Saturday, February 02, 2008

Frankish women warriors in Muslim Middle Eastern sources


People always want to know if there were any women warriors or knights in the Middle Ages. The answer is that there is some scattered evidence of uncertain reliability.

In Hillenbrand's The Crusades: Islamic perspectives, there is translated a bit more evidence of this sort. I'm just going to quote the sources she assembles, without giving full citations.

Pages 348-9, in a section called Frankish Women Warriors:

Imad al-Din:

Amongst the Franks are women knights (fawaris). They have coats of mail and helmets. They are in men's garb and they are prominent in the thick of the fray. They act in the manner of those endowed with intellect [i.e. men] although they are ladies.

... On the day of the battle some of them come forth in the same way as the (male) knights. Despite their softness there is hardness (qaswa) in them. They have no clothing (kiswa) other than coats of mail. They have not been recognised [as women] until they have been stripped and laid bare. A number of them have been enslaved and sold.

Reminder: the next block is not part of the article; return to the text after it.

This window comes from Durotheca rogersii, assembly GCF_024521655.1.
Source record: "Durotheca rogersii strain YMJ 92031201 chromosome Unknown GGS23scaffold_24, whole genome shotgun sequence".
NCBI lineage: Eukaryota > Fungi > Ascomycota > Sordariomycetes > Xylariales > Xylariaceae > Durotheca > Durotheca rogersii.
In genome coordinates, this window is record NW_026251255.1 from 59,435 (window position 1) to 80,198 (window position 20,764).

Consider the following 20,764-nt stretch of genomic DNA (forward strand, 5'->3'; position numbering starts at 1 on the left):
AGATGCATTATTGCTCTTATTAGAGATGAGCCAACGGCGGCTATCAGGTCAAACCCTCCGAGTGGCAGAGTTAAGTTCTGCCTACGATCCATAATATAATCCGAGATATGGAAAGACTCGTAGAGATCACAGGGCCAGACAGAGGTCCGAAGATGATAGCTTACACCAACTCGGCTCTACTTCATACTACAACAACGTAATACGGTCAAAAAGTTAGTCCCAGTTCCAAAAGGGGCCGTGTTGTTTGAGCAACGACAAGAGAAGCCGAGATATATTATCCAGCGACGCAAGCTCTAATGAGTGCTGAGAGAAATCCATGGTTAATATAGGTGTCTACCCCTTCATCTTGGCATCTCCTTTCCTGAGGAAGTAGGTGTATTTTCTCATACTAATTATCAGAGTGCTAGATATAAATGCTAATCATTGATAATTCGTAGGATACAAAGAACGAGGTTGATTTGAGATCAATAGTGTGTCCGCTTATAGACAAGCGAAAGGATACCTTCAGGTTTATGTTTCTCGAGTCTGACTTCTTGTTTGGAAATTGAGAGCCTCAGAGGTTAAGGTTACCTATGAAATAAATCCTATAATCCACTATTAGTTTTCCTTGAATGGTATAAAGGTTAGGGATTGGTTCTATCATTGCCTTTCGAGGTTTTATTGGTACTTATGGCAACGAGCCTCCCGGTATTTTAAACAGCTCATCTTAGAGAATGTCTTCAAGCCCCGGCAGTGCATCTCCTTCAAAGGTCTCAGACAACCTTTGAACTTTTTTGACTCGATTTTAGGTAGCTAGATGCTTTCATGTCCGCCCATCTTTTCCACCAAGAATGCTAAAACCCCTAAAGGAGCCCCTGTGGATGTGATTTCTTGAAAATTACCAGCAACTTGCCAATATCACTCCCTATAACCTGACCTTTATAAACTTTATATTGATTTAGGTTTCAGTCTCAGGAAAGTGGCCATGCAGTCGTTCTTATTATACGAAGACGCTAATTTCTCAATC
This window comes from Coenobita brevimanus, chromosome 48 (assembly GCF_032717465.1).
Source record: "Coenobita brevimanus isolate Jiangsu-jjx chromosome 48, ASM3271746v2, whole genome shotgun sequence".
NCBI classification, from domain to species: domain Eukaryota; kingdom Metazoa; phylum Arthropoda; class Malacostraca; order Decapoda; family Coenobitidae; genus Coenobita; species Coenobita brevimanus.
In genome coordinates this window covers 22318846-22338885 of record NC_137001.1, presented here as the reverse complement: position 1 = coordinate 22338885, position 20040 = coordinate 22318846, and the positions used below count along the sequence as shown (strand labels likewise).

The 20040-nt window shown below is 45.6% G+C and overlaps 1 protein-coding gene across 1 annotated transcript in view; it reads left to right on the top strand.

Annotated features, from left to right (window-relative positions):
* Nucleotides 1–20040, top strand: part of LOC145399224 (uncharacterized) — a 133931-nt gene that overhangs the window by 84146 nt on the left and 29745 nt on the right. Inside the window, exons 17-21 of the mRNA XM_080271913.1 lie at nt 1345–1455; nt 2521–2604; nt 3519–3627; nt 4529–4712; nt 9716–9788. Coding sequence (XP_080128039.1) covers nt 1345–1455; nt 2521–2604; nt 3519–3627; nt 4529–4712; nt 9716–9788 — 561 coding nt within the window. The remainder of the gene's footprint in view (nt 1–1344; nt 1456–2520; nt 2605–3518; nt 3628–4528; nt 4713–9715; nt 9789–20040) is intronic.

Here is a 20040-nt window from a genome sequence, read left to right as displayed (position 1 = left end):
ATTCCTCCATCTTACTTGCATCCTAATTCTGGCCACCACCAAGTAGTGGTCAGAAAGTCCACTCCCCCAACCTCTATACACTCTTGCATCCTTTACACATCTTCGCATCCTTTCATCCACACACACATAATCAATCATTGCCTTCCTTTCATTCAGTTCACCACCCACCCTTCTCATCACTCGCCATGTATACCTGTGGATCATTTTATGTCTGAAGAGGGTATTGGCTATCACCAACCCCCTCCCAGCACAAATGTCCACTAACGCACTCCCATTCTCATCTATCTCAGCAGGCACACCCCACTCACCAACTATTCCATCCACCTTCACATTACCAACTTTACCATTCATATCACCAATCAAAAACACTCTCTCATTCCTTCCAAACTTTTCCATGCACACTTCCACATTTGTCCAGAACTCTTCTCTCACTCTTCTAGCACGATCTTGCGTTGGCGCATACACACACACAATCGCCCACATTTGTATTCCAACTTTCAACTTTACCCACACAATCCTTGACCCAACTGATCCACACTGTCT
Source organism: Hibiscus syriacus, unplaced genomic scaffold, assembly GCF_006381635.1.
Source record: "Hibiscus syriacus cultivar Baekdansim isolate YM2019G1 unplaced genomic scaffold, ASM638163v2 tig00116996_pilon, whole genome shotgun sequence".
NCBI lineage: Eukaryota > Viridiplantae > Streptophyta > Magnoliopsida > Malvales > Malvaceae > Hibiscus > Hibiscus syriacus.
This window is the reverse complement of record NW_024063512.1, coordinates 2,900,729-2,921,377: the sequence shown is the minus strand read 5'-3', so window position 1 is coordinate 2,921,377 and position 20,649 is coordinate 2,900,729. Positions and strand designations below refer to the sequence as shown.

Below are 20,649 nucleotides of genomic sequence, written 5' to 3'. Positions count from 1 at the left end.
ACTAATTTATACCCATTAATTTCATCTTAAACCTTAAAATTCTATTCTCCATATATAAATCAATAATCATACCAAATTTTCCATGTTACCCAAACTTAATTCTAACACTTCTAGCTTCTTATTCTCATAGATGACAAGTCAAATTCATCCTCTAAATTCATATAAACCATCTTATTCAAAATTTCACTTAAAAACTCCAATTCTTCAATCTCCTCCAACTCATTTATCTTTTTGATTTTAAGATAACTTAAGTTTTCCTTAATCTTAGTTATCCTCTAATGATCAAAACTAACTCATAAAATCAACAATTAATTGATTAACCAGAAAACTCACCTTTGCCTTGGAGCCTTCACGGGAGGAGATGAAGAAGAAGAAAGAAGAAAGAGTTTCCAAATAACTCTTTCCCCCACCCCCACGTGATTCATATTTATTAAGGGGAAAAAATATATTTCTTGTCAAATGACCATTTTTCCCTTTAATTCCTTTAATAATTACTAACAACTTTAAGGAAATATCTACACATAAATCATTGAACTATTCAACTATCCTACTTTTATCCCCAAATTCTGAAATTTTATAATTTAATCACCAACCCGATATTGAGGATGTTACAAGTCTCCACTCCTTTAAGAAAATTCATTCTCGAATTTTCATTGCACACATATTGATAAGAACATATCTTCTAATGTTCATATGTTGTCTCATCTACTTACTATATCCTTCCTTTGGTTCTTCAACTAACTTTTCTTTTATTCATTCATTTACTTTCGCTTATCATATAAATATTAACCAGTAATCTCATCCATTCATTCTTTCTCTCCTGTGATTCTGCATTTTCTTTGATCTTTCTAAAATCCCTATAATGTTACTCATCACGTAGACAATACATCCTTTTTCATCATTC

Ibn al-Athir on Saladin's siege of Burzay, 1188:

[There was] a woman shooting from the citadel by means of the mangonel and it was she who put the Muslims' mangonel out of action.
Ibn Shaddad recording the testimony of an old man who was at Acre in 1191:

Inside their walls was a woman wearing a green coat (milwata). She kept on shooting at us with a wooden bow, so much so that she wounded a group of us. We overpowered her and killed her and took her bow, carrying it to the sultan, who was very amazed about that.

Imad al-Din drawing a moral on the battlefield of Acre, 1190:

We saw a woman slain because of her being a warrior.
Page 464:
"...according to Usama, there were [Muslim] women fighting ...during the siege b y the Isma'ilis of his home citadel of Shayzar, but as they were wearing full armour the sex of these warriors was not known until after the fighting."

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